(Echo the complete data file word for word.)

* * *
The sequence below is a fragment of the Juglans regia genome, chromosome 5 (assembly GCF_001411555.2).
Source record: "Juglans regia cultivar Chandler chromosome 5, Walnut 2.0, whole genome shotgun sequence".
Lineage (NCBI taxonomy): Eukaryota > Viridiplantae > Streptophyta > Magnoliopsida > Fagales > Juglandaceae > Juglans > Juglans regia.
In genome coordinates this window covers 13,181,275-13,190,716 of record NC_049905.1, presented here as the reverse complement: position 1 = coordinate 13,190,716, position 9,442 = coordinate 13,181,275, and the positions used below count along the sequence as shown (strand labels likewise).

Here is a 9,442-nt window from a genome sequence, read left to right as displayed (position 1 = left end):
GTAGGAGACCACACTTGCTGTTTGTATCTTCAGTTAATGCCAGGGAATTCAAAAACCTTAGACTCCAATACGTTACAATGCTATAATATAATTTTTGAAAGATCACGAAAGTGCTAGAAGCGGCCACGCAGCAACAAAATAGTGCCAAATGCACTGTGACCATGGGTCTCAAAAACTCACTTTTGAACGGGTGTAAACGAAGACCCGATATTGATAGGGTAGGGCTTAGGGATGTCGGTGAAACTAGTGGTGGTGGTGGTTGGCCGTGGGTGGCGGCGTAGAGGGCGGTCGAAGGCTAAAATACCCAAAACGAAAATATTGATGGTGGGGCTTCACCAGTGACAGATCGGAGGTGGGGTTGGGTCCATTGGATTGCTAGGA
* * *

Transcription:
The sequence below is a fragment of the Juglans regia genome, chromosome 5 (assembly GCF_001411555.2).
Source record: "Juglans regia cultivar Chandler chromosome 5, Walnut 2.0, whole genome shotgun sequence".
Lineage (NCBI taxonomy): Eukaryota > Viridiplantae > Streptophyta > Magnoliopsida > Fagales > Juglandaceae > Juglans > Juglans regia.
In genome coordinates this window covers 13,181,275-13,190,716 of record NC_049905.1, presented here as the reverse complement: position 1 = coordinate 13,190,716, position 9,442 = coordinate 13,181,275, and the positions used below count along the sequence as shown (strand labels likewise).

Here is a 9,442-nt window from a genome sequence, read left to right as displayed (position 1 = left end):
GTAGGAGACCACACTTGCTGTTTGTATCTTCAGTTAATGCCAGGGAATTCAAAAACCTTAGACTCCAATACGTTACAATGCTATAATATAATTTTTGAAAGATCACGAAAGTGCTAGAAGCGGCCACGCAGCAACAAAATAGTGCCAAATGCACTGTGACCATGGGTCTCAAAAACTCACTTTTGAACGGGTGTAAACGAAGACCCGATATTGATAGGGTAGGGCTTAGGGATGTCGGTGAAACTAGTGGTGGTGGTGGTTGGCCGTGGGTGGCGGCGTAGAGGGCGGTCGAAGGCTAAAATACCCAAAACGAAAATATTGATGGTGGGGCTTCACCAGTGACAGATCGGAGGTGGGGTTGGGTCCATTGGATTGCTAGGA